The 82nd Annual Meeting of the American Association of Physical Anthropologists (2013)


Evidence for behavioral change between the Middle and Late/Final Jomon period using long bone diaphyseal robusticity

DAVID T. DILLON and DANIEL H. TEMPLE.

Department of Anthropology, University of North Carolina Wilmington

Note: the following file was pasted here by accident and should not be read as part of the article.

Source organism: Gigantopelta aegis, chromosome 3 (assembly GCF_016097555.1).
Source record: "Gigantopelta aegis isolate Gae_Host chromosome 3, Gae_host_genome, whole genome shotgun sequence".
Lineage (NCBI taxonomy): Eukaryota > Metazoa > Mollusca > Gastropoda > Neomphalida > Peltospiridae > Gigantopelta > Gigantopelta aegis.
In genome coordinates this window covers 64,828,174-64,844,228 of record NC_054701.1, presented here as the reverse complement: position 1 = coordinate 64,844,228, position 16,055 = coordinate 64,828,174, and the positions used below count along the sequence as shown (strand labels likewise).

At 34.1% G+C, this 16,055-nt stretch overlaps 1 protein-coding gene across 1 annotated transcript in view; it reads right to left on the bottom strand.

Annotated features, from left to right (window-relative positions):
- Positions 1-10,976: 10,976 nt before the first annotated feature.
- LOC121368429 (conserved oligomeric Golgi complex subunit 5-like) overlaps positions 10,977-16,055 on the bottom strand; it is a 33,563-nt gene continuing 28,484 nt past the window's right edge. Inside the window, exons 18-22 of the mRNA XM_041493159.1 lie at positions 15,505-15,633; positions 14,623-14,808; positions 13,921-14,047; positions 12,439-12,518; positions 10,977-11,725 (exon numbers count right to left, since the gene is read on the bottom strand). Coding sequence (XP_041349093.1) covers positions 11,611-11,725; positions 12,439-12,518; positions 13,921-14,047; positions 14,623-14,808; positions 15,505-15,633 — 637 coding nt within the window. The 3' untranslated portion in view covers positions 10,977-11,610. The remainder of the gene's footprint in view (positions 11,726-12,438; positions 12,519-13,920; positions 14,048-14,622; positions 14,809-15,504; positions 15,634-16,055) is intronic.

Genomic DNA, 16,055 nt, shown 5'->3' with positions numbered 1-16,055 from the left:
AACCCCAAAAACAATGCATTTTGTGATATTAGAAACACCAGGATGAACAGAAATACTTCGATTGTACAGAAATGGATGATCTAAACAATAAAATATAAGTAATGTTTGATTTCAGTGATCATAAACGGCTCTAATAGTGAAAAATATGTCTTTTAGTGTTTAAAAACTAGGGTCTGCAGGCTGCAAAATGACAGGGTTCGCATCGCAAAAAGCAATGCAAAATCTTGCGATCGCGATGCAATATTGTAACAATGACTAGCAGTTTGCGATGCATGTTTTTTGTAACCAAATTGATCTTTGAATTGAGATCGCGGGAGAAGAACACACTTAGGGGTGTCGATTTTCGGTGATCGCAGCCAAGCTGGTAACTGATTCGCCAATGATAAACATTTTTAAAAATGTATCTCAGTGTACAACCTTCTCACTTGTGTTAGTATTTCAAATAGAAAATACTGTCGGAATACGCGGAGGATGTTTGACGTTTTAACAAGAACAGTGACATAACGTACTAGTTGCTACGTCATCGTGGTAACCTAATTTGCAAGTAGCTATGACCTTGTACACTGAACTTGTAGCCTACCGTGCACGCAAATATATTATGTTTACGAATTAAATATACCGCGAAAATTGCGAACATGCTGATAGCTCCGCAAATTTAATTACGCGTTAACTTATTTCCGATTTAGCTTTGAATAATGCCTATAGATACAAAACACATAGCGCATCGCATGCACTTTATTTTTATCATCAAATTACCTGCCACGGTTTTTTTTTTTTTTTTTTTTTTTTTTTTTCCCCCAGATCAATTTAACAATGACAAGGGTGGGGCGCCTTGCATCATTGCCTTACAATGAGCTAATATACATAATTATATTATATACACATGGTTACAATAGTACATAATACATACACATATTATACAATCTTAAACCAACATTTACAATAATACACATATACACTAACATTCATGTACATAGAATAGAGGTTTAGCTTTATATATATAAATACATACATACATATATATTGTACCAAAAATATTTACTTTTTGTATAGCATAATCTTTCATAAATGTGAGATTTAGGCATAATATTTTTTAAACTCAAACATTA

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This study documents long bone diaphyseal robusticity in Middle (5000 to 4000 BP) and Late/Final (4000 to 2300 BP) Jomon period skeletal remains from southwestern and eastern Honshu. Results are interpreted within the context of a climatic cooling episode documented around 4000 BP. Micro CT scans of humeri and femora were collected at 33% and 50% of biomechanical length for each bone respectively. Cross-sectional geometric properties including total subperiositeal area (TA), cortical area (CA), medullary area (MA), and polar second moment of area (J) were calculated using the Moment Macro program for Image J software. All measurements were standardized using appropriate parameters: TA, CA, and MA by body mass, J by long bone length2 ยท body mass. Comparisons between Middle and Late/Final Jomon period long bone diaphyses were performed separately for males and females. Differences in cross-sectional properties were evaluated between time periods using MANOVA methods. Significantly greater femoral CA (P < 0.025) and J (P < 0.079) as well as reduced MA (P < 0.001) were found in the Late/Final compared to Middle Jomon period males, while no differences were found in humeral diaphyseal robusticity between time periods for males or females. These results suggest increasing femoral diaphyseal robusticity among male members of the Late/Final Jomon community, specifically greater amounts of cortical bone and reductions of medullary area. This increase may reflect an increase in foraging distances, exposure to more rugged terrain during subsistence forays, or migration between sites. Recent strontium isotope analysis supports the latter assertion.

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